Constantin Brancusi, Medardo Rosso, Man Ray – Framing Sculpture
Brancusi, Rosso, Man Ray – Framing Sculpture
Museum Boijmans Van Beuningen
8 February – 11 May 2014
In the spring of 2014 Museum Boijmans Van Beuningen brings together works from all over the world by three artists who were decisive for the development of modern art. This is the first exhibition to combine sculptures by Brancusi, Rosso and Man Ray together with their photographs, affording a unique insight into the artists’ working methods.
Masterpieces that have rarely or never been seen in the Netherlands will be lent by important museums such as the Centre Pompidou, MoMA and Tate Modern. Museum Boijmans Van Beuningen will show more than 40 sculptures and hundred photographs by Constantin Brancusi (Hobita 1876 – Paris 1957), Medardo Rosso (Turin 1858 – Milan 1928) and Man Ray (Philadelphia 1890 – Paris 1976). The exhibition will feature sculptures such as Brancusi’s ‘Princesse X’ (1915-1916) and Rosso’s ‘Ecce Puer’ (1906) alongside works by Man Ray from the museum’s collection, including the sculpture ‘L’Énigme d’Isidore Ducasse’ (1920/1971). Presenting the sculptures together with the artists’ photographs of their sculptures reveals their often-surprising perspectives on their own works.
Brancusi, Rosso and Man Ray employed photography not so much as a means of recording their work. The photographs show how they interpreted their sculptures and how they wanted them to be seen by others. Brancusi is considered the father of modern sculpture with his highly simplified sculptures of people and animals. In his photographs he experimented with light and reflection so that his sculptures absorb their environment and appear to come to life. Rosso is the artist who introduced impressionism in sculpture. The indistinct contours of his apparently quickly modelled figures in plaster and wax make them appear to fuse with their surroundings. Rosso cut up the softfocus photographs of his work, made them into collages and reworked them with ink so that the sculptures appear even flatter and more contourless. Man Ray is best known as a photographer but was also a painter and sculptor. His choice of materials was unconventional: he combined existing objects to create new works, comparable to the ‘readymades’ of his friend Marcel Duchamp. Man Ray’s experimental use of photography led him to make photographs without the use of a camera.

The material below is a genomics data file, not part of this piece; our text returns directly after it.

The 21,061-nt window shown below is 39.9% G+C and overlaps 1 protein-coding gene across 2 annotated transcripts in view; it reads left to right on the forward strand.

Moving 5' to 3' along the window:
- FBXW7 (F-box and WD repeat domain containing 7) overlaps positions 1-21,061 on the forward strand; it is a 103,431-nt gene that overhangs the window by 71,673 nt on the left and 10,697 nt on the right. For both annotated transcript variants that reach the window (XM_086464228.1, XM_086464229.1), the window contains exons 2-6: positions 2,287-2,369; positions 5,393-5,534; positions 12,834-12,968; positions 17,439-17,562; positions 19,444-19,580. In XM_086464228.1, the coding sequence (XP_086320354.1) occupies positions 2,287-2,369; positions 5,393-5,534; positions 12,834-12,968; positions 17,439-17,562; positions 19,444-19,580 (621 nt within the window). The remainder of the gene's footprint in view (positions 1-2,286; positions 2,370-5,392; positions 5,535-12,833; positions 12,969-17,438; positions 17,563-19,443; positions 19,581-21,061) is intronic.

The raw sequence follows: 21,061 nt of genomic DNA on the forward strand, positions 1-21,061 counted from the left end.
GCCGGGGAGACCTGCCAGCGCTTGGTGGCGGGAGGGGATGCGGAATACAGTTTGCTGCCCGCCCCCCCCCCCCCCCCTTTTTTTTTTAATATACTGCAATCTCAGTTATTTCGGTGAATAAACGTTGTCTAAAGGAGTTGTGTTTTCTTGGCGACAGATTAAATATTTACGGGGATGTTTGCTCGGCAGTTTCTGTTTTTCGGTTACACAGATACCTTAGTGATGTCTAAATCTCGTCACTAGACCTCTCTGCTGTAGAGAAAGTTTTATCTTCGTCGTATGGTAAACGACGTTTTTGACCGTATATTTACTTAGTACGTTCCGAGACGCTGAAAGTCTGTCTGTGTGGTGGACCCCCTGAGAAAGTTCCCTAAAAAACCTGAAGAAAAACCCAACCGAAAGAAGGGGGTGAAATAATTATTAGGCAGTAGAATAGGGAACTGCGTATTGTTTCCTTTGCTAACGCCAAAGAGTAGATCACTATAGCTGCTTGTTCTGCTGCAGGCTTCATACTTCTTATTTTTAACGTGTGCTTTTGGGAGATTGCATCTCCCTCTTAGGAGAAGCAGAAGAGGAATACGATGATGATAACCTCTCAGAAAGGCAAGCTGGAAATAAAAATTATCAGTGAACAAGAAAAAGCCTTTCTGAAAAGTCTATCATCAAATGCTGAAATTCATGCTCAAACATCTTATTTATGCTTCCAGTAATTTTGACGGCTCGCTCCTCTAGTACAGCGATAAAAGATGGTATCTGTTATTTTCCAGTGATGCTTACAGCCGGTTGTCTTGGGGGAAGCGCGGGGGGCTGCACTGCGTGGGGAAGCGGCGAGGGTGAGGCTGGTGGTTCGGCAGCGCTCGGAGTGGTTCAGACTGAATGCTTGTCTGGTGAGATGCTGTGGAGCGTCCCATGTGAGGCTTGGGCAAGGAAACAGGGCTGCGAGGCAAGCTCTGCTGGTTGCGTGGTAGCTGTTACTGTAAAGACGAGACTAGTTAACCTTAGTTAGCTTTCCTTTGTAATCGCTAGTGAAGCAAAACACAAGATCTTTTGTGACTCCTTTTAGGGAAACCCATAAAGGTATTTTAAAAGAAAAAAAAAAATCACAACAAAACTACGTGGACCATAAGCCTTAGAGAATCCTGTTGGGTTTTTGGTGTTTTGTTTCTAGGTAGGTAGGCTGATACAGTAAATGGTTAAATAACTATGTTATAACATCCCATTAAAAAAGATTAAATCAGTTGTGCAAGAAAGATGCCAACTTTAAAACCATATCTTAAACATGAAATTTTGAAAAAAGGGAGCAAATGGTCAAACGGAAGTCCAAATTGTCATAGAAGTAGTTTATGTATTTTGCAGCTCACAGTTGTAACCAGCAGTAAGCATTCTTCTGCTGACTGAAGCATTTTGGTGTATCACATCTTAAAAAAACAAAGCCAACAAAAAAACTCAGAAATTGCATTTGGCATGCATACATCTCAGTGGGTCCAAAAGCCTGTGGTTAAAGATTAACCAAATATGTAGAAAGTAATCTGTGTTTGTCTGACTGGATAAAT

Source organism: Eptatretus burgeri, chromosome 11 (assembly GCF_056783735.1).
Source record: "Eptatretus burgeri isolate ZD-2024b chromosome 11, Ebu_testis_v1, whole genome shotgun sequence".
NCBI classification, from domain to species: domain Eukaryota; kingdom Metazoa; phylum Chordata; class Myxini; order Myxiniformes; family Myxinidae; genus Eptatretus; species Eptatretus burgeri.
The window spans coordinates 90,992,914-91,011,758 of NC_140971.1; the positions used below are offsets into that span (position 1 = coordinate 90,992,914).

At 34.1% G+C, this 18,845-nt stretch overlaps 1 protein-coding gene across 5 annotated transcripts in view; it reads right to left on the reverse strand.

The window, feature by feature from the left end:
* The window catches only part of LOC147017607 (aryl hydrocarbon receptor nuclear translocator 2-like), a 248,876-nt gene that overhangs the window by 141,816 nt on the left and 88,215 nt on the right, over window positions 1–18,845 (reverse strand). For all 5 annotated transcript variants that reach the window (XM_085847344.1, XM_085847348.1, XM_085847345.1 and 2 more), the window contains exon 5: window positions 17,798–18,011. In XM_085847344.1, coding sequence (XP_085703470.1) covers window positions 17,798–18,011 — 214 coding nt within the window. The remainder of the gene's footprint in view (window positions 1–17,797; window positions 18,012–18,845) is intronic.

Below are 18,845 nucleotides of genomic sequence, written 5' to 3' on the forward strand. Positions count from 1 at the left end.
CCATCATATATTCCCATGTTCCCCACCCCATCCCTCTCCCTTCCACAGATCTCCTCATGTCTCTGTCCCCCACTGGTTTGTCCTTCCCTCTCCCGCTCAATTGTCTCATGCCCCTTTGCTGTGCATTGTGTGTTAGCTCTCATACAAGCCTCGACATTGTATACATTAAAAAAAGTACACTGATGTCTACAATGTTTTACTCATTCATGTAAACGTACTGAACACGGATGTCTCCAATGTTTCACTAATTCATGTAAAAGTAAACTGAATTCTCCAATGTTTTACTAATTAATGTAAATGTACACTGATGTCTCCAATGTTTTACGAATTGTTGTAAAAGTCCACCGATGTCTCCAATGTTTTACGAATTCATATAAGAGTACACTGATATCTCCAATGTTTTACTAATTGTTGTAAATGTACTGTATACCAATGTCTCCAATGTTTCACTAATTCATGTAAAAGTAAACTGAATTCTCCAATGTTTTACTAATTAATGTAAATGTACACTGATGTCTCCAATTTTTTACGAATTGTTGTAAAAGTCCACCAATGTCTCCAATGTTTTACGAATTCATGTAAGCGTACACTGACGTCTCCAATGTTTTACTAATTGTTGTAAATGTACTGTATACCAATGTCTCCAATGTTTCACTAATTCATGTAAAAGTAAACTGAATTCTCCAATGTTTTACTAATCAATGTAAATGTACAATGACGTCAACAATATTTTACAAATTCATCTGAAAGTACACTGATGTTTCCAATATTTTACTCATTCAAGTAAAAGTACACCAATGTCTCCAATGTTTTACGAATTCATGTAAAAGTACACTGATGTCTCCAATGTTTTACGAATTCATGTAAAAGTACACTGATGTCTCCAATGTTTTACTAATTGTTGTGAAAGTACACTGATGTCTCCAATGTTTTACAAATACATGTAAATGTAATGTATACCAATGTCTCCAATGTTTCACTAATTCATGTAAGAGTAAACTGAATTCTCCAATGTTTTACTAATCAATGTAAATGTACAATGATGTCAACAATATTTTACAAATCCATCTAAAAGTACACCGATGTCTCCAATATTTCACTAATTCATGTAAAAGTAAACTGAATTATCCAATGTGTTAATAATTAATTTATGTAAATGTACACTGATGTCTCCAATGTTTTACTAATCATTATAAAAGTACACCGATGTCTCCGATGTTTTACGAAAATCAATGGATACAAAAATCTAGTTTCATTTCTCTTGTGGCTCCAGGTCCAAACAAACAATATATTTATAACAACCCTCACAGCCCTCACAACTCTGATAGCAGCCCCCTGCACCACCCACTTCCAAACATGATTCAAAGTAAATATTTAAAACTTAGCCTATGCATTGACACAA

He made these so-called ‘rayographs’ by placing objects directly on photographic paper and exposing them briefly to light, leaving behind a ghostly impression.